I don’t love this place on most journeys, I have to say. It’s like having someone watch you while you are part way through a painting. You know that if you keep going, you’ll eventually get that painting where you want it, but sometimes it’s awful and ugly and such a mess. And it makes it worse when others are watching. It’s humiliating and it makes you nervously clumsy. It makes you feel like you have to explain all of your steps out of the ugliness so that they THEY KNOW that YOU KNOW how ugly it is.

That moment in the truck in that busy intersection felt that way too.

I have been in situations like this before, but I was so much younger. And for some reason I figured that as I got older, the middles wouldn’t be messy anymore. Seems like you should have enough experience by now that you can just ACE all of the journeys inside of the journey. But these days, I am much more surprised at minimally messy middle parts than I am of massively messy middle parts. Seems like that bigger mess is par for the course — especially when you’re reinventing or rebuilding or restoring.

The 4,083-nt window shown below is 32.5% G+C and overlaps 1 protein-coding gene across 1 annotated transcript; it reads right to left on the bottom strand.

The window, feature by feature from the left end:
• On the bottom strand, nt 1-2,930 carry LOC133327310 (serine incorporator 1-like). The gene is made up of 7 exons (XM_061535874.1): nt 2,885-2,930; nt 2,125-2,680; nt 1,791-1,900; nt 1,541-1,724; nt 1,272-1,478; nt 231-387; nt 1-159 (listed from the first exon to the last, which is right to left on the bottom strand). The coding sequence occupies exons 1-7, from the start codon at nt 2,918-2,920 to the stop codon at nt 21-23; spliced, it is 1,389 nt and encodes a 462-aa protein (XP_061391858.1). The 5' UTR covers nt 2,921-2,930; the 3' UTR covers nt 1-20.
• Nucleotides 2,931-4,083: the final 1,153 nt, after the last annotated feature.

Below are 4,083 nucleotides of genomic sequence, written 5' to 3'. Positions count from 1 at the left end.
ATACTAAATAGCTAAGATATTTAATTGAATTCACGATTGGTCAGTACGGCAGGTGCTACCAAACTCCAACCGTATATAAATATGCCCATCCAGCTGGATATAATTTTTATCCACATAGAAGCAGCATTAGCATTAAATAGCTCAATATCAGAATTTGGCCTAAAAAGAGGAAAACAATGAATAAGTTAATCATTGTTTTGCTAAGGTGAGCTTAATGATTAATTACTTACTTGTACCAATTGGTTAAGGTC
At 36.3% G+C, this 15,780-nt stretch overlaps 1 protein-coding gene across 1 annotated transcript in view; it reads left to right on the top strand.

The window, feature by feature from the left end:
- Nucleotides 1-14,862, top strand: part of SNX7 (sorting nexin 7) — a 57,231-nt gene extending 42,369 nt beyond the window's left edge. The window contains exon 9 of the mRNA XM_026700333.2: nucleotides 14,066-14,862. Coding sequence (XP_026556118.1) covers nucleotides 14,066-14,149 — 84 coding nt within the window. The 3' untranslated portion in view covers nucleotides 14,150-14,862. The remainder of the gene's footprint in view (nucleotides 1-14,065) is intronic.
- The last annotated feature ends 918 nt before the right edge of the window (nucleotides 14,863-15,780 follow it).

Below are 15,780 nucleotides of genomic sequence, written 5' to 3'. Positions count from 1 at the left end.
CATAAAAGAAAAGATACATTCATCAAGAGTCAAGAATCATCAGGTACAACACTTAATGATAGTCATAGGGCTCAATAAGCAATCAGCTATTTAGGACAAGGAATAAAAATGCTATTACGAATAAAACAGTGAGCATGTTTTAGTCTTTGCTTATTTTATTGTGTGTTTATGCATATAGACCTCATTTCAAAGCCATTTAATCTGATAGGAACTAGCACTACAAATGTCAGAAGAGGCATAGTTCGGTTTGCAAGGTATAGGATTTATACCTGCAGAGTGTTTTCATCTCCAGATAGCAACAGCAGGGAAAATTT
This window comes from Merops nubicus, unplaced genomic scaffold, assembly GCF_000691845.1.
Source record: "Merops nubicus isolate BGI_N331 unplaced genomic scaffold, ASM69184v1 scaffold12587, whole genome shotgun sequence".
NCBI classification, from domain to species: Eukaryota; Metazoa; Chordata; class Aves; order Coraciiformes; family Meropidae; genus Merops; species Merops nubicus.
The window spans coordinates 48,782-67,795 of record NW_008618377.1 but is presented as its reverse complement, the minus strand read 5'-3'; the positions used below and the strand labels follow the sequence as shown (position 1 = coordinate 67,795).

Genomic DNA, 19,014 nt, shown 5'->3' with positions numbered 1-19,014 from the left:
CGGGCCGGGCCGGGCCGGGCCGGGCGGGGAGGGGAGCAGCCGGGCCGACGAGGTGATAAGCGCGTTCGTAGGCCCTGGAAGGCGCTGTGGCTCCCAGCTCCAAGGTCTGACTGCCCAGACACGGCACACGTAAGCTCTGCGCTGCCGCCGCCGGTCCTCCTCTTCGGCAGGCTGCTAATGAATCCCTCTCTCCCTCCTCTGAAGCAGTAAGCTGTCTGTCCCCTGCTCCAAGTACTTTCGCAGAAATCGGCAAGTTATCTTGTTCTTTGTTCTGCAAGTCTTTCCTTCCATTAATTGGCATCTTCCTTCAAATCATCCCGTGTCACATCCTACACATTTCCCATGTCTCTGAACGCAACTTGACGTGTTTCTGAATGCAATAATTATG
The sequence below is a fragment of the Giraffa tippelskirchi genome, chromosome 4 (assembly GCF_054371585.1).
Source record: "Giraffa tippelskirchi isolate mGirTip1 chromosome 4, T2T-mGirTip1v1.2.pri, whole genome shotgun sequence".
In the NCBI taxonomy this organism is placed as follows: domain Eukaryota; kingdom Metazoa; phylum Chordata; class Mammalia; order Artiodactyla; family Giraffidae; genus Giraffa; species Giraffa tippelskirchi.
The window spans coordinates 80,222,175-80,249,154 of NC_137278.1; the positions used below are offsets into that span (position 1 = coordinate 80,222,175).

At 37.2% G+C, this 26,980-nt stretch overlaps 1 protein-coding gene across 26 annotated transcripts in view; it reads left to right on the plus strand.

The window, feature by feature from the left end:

And there’s a tremendous temptation to feel humiliation and embarrassment. And I do struggle with that sometimes when I get stuck in the middle of the story and keep re-reading the same middle chapters over and over again, pretending they are the end of the story.

I would have loved for my son to come and visit and see that his mom was incredible successful and healthy and passionate and put-together and joyful and wise and impressive. With millions of dollars in the bank for retirement. And an epic guest house for him to stay in. And a sensible car for me to drive that I can actually parallel park. Maybe even a pool for him to take selfies in with hashtag #hanginwithmycoolmom

But that’s not what it looks like in this messy middle. So we laugh.